Crime and Punishment in the Town of Zülz

The Zülz Pinkas paints a picture of rich community life in Poland and a leadership dedicated to its congregation - so long as you were willing to follow its rules.

In the late 17th century, the town of Zülz – known today as Biała Prudnicka in Poland – became a rare haven for Jews living in Europe. The local government granted the Jews the right to enter the trade business making them equal in commerce rights to the local Christian merchants. This permission was unique at the time and it stimulated Jewish immigration to the region at the beginning of the 18th century. For the Jewish community of Zülz, adherence to a strict set of laws established by the community leadership was critical to protecting the traditional way of life and ensuring the safety and security of the community. These laws – and the punishments exacted against those who transgressed – were clearly delineated in the community Pinkas, a registry used to coordinate and document community activity.
Cover of the Zülz Pinkas, The Central Archives for the History of the Jewish People
The Zülz Pinkas, dated from 1796 to 1805, was written in a combination of languages including German, Yiddish, and Hebrew. The Pinkas holds the official listing of the local rules including the criteria for admission into the community, basic guidelines on how to live daily life, and the process of receiving the appropriate permissions to marry as a method of controlling population growth as demanded by the Prussian government. The Pinkas also includes the rules regarding the management of a local pub that was owned by the Jewish community and was leased out to community members for the purpose of making a profit.
A page from the Zülz Pinkas, The Central Archives for the History of the Jewish People. Click to enlarge.
For the leadership of the Jewish community, game playing, be it board games, card games or gambling, was strictly forbidden due to the fear that it would lead to immodest or promiscuous behavior. The strict condemnation against game playing was waived ever so slightly for women who had recently given birth. If a postpartum woman had friends come to visit, the group was permitted to play games and pass the time together under the assumption that men would not be present. Interestingly enough, games were also permitted to be played on Purim, a day of festive drinking and celebration in Jewish tradition. Those caught playing games in circumstances where games were not permitted were faced with the greatest of punishments: a high fine to be paid to the community fund. Now, for the wealthy members of the community, this was not an issue and many played games at will, but for the poor, this punishment was extreme and had a strong impact on their financial status.
A page from the Zülz Pinkas, The Central Archives for the History of the Jewish People. Click to enlarge.
Years after the passing of the rule against the frivolity of game playing, the community felt the regulation was too strict and needed revision. The Pinkas describes the review process the leadership went through in reconsideration of this law. The council decided that on days where the prayer of Tachanun, a prayer of supplication, is not recited (Shabbat, holidays and special occasions), the community could be permitted to play games, assuming they were played with the right precautions in place against inappropriate interactions. The Jewish people in Zülz were also very dedicated and stringent with the rules when it came to their observance of the Passover holiday. Every year ahead of Passover, as they were not permitted to have their own mills, the community would be granted access to one of the local flour mills for the purpose of grinding the flour to be used for preparing Matzah, the unleavened bread traditionally eaten on Passover.  A member of the community would be appointed as the Mashgiach, the person in charge of supervising the process to ensure the flour is not contaminated in any way.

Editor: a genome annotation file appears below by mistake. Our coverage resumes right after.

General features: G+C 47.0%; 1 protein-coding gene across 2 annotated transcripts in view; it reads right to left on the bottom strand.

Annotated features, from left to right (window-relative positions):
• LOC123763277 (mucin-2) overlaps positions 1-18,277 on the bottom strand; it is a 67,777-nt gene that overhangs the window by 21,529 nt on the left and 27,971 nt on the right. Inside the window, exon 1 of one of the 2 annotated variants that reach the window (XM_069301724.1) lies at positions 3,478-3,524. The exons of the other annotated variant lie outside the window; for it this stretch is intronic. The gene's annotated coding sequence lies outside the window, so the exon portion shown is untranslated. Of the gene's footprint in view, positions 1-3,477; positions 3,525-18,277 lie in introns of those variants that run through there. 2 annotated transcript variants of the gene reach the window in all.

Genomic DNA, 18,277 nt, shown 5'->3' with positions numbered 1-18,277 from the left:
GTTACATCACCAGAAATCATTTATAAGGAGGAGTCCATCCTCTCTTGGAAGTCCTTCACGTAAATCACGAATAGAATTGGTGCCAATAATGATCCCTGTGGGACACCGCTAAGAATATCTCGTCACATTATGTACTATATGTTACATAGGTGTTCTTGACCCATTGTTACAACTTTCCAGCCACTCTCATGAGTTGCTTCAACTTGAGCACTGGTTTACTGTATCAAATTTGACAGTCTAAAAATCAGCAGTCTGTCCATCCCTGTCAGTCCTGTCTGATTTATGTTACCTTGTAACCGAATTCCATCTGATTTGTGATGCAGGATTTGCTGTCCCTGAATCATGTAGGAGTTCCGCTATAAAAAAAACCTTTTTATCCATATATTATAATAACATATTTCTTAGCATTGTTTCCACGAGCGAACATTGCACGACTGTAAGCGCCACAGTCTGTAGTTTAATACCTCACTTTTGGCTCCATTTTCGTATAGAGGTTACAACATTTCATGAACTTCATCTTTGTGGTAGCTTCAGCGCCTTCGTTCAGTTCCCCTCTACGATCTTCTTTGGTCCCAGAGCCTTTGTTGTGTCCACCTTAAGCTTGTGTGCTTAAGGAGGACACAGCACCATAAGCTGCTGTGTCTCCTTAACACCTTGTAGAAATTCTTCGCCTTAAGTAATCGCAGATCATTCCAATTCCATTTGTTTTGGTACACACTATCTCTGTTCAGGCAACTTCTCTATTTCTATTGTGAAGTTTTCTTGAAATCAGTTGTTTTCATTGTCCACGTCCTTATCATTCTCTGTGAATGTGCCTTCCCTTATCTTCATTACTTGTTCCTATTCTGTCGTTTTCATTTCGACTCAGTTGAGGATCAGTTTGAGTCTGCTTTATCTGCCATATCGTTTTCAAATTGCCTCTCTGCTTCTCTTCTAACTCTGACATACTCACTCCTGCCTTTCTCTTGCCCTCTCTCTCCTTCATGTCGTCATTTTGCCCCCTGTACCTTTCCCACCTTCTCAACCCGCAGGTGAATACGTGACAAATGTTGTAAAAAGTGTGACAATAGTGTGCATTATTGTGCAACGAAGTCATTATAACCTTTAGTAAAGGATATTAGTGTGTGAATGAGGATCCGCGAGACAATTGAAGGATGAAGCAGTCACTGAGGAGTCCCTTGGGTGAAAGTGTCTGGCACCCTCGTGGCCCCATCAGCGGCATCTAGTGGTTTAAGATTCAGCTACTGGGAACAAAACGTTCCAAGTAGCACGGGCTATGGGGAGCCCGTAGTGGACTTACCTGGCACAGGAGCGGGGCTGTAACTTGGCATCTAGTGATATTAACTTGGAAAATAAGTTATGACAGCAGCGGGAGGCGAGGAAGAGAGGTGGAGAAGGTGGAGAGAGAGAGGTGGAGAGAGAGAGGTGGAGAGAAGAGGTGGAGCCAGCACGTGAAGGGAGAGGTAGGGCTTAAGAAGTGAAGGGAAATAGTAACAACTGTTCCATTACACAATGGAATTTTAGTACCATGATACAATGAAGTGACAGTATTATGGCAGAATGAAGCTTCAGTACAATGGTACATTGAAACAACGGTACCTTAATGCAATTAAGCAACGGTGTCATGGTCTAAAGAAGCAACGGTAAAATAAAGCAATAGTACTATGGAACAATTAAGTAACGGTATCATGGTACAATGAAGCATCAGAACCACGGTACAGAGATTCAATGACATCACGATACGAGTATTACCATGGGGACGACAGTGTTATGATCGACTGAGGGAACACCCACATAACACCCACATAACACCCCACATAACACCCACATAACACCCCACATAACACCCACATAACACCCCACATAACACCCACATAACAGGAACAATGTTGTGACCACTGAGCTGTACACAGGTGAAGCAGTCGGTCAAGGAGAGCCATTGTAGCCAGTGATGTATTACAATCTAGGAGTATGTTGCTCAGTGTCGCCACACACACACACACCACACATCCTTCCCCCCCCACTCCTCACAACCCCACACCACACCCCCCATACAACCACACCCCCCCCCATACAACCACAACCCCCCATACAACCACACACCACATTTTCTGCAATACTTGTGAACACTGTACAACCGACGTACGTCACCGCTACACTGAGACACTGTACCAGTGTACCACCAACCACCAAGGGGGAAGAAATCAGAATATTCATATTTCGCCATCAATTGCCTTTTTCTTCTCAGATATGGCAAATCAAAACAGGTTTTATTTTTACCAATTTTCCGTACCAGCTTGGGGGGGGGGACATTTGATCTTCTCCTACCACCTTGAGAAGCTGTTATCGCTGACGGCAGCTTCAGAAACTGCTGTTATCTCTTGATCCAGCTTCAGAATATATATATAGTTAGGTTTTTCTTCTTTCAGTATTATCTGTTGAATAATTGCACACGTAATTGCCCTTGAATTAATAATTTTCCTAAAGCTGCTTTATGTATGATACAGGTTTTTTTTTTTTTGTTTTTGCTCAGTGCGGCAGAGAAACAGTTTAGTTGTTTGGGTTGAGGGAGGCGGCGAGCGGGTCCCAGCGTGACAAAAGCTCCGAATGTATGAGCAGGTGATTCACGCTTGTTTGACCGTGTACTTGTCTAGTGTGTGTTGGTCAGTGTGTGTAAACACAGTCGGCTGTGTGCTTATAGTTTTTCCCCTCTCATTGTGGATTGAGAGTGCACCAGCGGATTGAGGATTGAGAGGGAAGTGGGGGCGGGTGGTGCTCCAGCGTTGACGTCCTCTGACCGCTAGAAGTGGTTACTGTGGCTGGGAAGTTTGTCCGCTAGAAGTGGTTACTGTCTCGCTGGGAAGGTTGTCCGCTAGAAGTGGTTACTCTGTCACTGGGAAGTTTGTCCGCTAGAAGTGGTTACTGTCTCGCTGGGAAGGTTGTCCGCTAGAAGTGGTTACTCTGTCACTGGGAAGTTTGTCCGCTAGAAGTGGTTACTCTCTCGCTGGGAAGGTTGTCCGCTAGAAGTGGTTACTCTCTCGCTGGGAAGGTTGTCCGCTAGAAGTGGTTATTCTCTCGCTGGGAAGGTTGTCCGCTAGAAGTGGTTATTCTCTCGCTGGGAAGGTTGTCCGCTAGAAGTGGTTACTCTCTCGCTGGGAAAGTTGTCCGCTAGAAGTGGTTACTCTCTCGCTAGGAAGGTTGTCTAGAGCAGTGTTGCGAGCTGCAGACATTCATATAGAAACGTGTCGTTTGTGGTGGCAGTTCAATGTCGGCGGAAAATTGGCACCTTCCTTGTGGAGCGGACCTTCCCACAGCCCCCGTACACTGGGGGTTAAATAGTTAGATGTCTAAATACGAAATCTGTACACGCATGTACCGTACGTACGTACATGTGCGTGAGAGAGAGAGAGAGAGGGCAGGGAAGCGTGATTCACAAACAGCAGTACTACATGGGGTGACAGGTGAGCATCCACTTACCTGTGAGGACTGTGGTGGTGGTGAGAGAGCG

A page from the Zülz Pinkas, The Central Archives for the History of the Jewish People. Click to enlarge.
The Pinkas describes how, in 1798, the Mashgiach was punished as he was not stringent enough or attentive enough in his assignment. While his punishment is not laid out in the text, based on the punishments for far lesser crimes, we can assume it was of the highest order. While the Jewish community of Zülz ceased to exist more than 100 years ago, the Pinkas held by the Central Archives for the History of the Jewish People paints a picture of a rich community life and a leadership that was dedicated to its congregation- so long as you were willing to follow its rules.
Recovering the Records of European Jewry: The Pinkassim Project: The National Library of Israel is digitizing approximately 200 Pinkassim, the majority of which are kept in the Central Archives for the History of the Jewish People, these Pinkassim will be published and made accessible to researchers and the general public, and enhanced by additional content prepared by the project’s Academic Committee.  The Pinkassim Project is the focus of a session sponsored by the NLI at the European Association of Jewish Studies Congress in Krakow, on July 18, 2018. This post was written as part of Gesher L’Europa, the NLI’s initiative to connect with Europe and make our collections available to diverse audiences in Europe and beyond.


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